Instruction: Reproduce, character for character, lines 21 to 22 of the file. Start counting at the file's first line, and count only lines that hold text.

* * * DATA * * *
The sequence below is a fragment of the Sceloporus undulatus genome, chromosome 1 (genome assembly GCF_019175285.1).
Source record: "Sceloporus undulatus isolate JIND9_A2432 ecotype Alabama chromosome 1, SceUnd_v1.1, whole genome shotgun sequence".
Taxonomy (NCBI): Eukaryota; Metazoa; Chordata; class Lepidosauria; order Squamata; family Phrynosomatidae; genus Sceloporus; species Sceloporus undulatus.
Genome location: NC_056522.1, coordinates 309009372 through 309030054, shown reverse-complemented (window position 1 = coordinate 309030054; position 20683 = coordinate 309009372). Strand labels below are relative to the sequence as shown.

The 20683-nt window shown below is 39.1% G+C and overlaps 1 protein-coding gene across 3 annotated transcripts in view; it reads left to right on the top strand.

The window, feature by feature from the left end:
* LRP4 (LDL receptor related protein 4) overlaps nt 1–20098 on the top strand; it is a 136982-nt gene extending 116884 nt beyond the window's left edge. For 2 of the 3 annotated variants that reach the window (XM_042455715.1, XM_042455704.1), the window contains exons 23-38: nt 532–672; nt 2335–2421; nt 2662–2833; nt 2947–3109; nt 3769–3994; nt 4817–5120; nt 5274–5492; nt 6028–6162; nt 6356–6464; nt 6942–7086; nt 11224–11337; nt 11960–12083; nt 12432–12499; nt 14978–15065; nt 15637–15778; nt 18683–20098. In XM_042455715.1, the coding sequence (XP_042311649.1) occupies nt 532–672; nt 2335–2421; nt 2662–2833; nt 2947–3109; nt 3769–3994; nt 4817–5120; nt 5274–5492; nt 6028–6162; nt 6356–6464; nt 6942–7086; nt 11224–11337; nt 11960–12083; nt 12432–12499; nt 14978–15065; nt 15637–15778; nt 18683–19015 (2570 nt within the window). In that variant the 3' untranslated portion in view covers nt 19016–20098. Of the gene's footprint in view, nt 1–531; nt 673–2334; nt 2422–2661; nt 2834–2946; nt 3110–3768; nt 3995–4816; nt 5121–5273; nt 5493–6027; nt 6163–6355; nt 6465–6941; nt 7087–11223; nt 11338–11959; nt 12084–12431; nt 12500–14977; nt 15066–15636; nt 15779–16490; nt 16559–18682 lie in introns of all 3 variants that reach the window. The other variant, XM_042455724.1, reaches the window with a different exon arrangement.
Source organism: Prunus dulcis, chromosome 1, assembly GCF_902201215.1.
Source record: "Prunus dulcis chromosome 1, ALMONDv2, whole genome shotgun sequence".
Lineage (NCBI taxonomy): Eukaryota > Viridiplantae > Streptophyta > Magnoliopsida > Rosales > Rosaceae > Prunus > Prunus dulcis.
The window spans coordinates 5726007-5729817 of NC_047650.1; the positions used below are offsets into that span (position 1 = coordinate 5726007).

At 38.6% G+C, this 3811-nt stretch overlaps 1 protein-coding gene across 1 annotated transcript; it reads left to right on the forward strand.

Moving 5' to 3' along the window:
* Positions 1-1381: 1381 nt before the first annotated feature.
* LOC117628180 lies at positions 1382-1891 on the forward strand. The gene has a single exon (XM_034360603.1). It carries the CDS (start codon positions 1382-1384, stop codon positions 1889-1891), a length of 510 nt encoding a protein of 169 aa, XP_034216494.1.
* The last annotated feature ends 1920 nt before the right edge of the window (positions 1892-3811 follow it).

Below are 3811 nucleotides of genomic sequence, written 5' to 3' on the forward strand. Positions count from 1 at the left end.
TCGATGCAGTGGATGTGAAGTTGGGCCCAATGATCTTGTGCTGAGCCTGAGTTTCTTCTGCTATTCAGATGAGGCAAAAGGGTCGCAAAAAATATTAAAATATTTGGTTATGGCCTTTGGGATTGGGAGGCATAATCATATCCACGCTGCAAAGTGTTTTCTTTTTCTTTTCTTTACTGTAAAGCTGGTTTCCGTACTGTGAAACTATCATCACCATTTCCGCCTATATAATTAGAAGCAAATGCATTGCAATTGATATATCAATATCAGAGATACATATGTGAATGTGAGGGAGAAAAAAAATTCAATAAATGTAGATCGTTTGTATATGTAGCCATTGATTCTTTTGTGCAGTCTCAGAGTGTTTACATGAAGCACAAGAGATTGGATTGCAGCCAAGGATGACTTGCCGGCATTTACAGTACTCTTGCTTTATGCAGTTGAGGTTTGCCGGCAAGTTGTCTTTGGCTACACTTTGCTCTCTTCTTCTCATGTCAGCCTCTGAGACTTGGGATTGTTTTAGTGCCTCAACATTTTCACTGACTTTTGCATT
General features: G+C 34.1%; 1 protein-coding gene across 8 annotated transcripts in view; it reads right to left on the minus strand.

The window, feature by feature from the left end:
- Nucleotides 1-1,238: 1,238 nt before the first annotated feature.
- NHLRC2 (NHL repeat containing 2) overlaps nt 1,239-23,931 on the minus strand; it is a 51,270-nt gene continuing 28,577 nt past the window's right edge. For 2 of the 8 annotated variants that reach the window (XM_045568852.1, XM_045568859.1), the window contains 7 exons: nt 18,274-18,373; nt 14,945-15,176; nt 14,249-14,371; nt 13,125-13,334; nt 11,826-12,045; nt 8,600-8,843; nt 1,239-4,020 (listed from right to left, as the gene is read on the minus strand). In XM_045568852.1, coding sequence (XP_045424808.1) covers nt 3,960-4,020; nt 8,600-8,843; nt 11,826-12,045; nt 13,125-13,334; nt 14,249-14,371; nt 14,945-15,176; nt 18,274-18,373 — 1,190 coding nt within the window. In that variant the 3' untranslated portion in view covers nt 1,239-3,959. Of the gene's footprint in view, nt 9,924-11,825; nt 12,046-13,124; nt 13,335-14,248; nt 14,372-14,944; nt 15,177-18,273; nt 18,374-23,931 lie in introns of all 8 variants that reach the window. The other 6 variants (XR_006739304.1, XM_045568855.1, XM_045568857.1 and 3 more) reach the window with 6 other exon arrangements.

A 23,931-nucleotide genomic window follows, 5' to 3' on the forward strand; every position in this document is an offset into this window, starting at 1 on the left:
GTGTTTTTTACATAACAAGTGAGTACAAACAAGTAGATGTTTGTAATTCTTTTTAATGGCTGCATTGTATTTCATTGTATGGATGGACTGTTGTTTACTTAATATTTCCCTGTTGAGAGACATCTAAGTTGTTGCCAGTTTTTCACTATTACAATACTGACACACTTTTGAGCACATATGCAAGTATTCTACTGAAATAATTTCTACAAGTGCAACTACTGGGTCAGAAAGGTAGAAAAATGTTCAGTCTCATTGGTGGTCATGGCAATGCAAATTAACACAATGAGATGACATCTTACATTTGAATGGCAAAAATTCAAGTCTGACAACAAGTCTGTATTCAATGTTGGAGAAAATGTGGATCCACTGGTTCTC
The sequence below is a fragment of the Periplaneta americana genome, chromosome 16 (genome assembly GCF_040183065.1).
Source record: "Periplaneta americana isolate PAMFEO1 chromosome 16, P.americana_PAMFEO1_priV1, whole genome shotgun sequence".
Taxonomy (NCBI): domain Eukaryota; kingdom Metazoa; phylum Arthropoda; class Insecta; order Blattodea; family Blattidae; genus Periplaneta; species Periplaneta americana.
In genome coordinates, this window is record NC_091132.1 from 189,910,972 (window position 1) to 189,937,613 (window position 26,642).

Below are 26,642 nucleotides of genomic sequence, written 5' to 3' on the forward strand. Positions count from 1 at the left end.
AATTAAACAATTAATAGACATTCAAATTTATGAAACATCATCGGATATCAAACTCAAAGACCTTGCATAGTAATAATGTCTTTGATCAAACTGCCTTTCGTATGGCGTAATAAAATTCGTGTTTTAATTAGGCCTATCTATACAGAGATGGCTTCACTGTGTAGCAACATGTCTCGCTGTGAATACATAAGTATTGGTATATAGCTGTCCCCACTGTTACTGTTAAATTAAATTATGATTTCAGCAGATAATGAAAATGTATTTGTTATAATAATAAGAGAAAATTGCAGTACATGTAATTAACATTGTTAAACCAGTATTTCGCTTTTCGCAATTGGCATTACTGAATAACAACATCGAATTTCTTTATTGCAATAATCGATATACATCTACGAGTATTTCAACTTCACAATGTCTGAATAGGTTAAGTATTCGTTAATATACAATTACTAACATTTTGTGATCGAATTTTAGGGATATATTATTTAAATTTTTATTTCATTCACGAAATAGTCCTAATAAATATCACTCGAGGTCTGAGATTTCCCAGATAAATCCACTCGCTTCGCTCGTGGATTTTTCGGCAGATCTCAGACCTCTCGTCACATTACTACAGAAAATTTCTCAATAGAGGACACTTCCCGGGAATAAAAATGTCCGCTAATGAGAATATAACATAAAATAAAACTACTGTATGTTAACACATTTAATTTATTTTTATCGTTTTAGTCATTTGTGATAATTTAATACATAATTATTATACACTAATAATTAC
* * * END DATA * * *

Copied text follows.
- Nucleotides 1-1,238: 1,238 nt before the first annotated feature.
- NHLRC2 (NHL repeat containing 2) overlaps nt 1,239-23,931 on the minus strand; it is a 51,270-nt gene continuing 28,577 nt past the window's right edge. For 2 of the 8 annotated variants that reach the window (XM_045568852.1, XM_045568859.1), the window contains 7 exons: nt 18,274-18,373; nt 14,945-15,176; nt 14,249-14,371; nt 13,125-13,334; nt 11,826-12,045; nt 8,600-8,843; nt 1,239-4,020 (listed from right to left, as the gene is read on the minus strand). In XM_045568852.1, coding sequence (XP_045424808.1) covers nt 3,960-4,020; nt 8,600-8,843; nt 11,826-12,045; nt 13,125-13,334; nt 14,249-14,371; nt 14,945-15,176; nt 18,274-18,373 — 1,190 coding nt within the window. In that variant the 3' untranslated portion in view covers nt 1,239-3,959. Of the gene's footprint in view, nt 9,924-11,825; nt 12,046-13,124; nt 13,335-14,248; nt 14,372-14,944; nt 15,177-18,273; nt 18,374-23,931 lie in introns of all 8 variants that reach the window. The other 6 variants (XR_006739304.1, XM_045568855.1, XM_045568857.1 and 3 more) reach the window with 6 other exon arrangements.